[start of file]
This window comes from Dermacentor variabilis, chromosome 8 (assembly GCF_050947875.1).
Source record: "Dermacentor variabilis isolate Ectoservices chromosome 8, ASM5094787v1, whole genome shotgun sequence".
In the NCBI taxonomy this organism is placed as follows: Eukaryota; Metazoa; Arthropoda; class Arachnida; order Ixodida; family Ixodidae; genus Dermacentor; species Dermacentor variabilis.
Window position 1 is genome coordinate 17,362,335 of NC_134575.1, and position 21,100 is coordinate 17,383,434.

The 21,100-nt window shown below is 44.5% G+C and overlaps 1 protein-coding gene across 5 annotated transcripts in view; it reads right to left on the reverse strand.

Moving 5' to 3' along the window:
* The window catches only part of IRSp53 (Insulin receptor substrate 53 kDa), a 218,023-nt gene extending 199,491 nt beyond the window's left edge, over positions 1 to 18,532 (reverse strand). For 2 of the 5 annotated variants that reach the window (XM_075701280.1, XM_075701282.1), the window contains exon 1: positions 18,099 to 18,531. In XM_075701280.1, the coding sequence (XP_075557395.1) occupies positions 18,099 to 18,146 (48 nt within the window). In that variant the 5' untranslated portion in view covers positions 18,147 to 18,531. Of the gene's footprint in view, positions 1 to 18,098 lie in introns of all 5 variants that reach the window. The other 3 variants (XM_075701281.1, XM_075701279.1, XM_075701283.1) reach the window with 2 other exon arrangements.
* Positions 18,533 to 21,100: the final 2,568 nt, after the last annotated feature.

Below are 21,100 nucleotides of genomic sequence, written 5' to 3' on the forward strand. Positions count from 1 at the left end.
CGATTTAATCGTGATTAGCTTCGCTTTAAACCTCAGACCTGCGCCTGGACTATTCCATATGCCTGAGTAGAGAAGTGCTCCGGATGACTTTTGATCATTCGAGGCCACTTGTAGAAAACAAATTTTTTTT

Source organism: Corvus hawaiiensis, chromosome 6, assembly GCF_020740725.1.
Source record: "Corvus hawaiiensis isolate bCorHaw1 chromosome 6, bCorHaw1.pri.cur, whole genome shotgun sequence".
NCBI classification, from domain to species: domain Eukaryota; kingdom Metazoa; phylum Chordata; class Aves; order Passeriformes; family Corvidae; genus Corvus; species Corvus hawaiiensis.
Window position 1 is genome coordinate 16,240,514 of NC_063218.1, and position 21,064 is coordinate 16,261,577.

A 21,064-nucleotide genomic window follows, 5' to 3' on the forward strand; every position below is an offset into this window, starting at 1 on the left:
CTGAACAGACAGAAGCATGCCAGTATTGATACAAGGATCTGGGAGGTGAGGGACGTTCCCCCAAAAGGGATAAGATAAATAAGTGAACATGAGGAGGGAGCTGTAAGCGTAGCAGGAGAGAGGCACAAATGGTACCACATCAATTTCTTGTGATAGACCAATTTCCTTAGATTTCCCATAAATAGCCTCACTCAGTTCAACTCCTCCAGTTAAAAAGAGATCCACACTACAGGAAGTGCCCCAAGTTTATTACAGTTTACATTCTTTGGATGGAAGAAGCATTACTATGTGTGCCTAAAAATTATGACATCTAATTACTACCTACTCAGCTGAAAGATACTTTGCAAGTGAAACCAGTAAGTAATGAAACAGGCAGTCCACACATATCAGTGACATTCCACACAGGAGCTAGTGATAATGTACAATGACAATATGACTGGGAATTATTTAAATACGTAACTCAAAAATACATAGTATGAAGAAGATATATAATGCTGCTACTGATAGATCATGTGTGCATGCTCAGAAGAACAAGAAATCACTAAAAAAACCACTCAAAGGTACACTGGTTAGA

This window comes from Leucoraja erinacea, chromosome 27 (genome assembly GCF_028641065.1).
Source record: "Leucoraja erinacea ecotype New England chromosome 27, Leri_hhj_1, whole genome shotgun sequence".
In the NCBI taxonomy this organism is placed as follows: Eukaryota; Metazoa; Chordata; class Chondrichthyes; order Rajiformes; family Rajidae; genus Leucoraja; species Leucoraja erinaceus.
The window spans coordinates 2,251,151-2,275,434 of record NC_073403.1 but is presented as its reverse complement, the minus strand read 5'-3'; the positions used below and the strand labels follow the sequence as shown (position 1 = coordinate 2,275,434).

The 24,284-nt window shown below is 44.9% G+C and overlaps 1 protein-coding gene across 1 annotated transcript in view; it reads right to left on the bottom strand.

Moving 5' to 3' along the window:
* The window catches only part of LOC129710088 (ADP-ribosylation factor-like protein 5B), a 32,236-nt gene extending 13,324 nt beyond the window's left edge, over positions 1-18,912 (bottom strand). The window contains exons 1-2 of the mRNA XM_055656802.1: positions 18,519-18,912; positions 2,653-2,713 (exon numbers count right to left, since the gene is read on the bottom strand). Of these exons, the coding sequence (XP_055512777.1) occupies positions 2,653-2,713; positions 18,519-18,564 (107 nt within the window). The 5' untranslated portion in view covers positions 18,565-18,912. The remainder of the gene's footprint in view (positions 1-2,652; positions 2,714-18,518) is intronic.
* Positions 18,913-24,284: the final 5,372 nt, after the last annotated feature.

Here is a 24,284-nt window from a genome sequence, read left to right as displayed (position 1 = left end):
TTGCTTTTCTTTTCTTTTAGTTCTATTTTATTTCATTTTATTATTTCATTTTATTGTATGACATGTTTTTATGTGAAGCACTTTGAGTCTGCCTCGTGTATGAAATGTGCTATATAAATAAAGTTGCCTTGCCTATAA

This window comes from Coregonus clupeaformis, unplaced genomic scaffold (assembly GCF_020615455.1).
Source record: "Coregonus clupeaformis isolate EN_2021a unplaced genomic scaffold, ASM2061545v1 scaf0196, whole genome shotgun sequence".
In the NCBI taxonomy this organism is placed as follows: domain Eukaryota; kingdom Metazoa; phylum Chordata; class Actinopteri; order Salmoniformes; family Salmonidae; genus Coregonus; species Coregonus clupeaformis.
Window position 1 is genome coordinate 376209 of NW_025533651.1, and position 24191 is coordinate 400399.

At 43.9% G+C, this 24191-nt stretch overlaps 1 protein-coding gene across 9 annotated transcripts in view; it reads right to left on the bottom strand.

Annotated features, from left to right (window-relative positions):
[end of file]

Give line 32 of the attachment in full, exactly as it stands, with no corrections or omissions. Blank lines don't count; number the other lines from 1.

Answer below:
Annotated features, from left to right (window-relative positions):